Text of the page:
What Is a Workaholic?

There was a time when the term "workaholic" was considered cool, mainly because an employee performs his or her very best to the company. However, some workers became so workaholic that they consume more time in the office instead than with their families.

According to a study conducted by University of California in Santa Barbara, More than 31 percent of college-educated employees in the United States spend more than 50 hours in their workplace every week. These long hours lead to burnout, but for them it has become an addiction and health experts agree that it is a negative behavior. In fact, many Workaholics Anonymous chapters have been created in the country to help workers cope with the addiction.

Workaholism defined

Just like alcoholism, workaholism (or excessive working) can take many forms according to Workaholics Anonymous. These include deriving an employee’s self-identity and self-esteem from what he does; keeping overly busy, but neglecting his health, relationships, and spirituality; seeing everything as work-related; having no desire to do anything; procrastinating; postponing vacations and rest in favor of work; doing unnecessary work; perfectionism; avoiding intimacy, and being controlling.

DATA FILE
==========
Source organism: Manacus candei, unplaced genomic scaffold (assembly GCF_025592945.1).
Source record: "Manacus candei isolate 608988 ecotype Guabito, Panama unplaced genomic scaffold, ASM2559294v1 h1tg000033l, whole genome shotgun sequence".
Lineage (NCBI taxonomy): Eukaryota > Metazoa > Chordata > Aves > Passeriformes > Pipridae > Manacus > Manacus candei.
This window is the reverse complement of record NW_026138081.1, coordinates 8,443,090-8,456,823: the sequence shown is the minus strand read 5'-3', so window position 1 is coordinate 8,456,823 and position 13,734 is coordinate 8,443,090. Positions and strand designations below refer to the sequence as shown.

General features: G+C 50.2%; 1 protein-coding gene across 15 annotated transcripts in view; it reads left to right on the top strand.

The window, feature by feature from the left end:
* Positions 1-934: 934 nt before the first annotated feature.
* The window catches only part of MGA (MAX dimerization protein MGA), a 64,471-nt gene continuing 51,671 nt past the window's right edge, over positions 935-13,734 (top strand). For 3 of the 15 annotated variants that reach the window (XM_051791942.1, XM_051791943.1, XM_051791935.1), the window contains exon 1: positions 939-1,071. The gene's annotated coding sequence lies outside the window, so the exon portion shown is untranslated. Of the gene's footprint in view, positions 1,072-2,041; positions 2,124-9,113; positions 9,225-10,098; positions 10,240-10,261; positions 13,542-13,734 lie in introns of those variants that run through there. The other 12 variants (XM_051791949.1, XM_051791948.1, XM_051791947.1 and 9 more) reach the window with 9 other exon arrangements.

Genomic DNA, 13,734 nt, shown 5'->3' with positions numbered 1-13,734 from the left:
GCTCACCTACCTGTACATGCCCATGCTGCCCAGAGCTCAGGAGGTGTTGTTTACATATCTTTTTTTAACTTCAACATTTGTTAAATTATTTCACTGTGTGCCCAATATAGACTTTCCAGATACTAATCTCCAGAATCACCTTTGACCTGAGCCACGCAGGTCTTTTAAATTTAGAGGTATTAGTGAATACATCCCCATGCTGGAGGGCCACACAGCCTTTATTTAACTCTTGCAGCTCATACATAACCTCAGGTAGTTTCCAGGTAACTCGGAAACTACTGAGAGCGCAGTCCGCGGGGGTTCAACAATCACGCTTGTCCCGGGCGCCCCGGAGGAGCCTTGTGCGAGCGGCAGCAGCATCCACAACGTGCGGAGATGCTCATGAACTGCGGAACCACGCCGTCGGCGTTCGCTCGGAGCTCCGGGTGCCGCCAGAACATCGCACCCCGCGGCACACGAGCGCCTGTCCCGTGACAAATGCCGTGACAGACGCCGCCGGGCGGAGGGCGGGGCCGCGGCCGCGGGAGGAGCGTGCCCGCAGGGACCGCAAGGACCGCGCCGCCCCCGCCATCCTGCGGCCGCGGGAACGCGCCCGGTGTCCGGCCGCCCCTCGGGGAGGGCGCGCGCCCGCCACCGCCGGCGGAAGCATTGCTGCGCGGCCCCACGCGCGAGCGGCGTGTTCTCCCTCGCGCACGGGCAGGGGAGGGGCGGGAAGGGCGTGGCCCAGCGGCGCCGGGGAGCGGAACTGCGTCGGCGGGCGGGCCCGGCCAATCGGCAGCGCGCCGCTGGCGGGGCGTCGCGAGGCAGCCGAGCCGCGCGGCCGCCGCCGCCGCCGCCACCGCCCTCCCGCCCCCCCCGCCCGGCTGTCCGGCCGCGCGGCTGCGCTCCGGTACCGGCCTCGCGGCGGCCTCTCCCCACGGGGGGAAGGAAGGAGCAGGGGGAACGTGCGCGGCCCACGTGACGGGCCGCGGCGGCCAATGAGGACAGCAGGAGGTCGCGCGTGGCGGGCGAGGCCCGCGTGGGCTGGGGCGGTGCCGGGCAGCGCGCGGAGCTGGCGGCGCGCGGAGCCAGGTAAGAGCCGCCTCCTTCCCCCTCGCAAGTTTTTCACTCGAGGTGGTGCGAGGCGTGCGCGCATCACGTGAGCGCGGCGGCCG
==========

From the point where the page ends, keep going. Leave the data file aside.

Although working contantly is not a bad thing, workaholics admit into having little or no social life. Some workaholics may even see their work as fun and passion, while others feel compelled to be doing it all the time. Such compulsion to work can actually diminish productivity and may sour work relationships.

Workaholics also tend to downplay the impact their habit have on those around them, including making peers and subordinates feel they have to maintain the same breakneck pace, setting an unideal example of maintaining a reasonable work-life balance. Working constantly can also make a worker feel that they seem inefficient. Putting in constant face time seems like they are more focused on effort than results.

Recovering from workaholism

Dealing with workaholism may take some time, but it begins with a single step. Take some time off for starters. If you have kids, let your spouse (or a relative, if you are a single parent) take them to school.

Teach your children to entertain themselves so they do not have to call you if they want to get a toy from the toy box or when their favorite cartoon is on. You could also hire a babysitter once a week to allow yourself some time to take care of yourself such as taking exercises, meditations, and even journal writing.

You may also find respite by negotiating alternative work schedules, setting-up additional time with your family, or even exploring new career options. If your work issues have become severe, however, a support group may offer relief.